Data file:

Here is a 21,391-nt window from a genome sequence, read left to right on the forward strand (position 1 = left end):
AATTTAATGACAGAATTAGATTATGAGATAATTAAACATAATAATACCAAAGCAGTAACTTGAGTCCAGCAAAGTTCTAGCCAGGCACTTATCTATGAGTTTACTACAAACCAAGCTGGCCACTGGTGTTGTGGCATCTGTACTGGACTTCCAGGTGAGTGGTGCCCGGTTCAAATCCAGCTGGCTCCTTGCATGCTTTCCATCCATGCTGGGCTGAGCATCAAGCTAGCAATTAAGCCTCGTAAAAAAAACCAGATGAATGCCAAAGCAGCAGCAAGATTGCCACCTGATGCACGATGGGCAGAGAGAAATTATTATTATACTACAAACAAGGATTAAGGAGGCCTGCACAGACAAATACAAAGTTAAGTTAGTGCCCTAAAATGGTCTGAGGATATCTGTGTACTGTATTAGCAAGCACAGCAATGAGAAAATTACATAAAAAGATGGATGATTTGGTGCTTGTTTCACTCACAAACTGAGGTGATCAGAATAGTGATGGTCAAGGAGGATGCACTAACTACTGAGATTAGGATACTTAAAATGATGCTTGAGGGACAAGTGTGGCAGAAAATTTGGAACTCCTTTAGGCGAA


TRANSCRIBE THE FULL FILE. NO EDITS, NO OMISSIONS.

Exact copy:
Here is a 21,391-nt window from a genome sequence, read left to right on the forward strand (position 1 = left end):
AATTTAATGACAGAATTAGATTATGAGATAATTAAACATAATAATACCAAAGCAGTAACTTGAGTCCAGCAAAGTTCTAGCCAGGCACTTATCTATGAGTTTACTACAAACCAAGCTGGCCACTGGTGTTGTGGCATCTGTACTGGACTTCCAGGTGAGTGGTGCCCGGTTCAAATCCAGCTGGCTCCTTGCATGCTTTCCATCCATGCTGGGCTGAGCATCAAGCTAGCAATTAAGCCTCGTAAAAAAAACCAGATGAATGCCAAAGCAGCAGCAAGATTGCCACCTGATGCACGATGGGCAGAGAGAAATTATTATTATACTACAAACAAGGATTAAGGAGGCCTGCACAGACAAATACAAAGTTAAGTTAGTGCCCTAAAATGGTCTGAGGATATCTGTGTACTGTATTAGCAAGCACAGCAATGAGAAAATTACATAAAAAGATGGATGATTTGGTGCTTGTTTCACTCACAAACTGAGGTGATCAGAATAGTGATGGTCAAGGAGGATGCACTAACTACTGAGATTAGGATACTTAAAATGATGCTTGAGGGACAAGTGTGGCAGAAAATTTGGAACTCCTTTAGGCGAA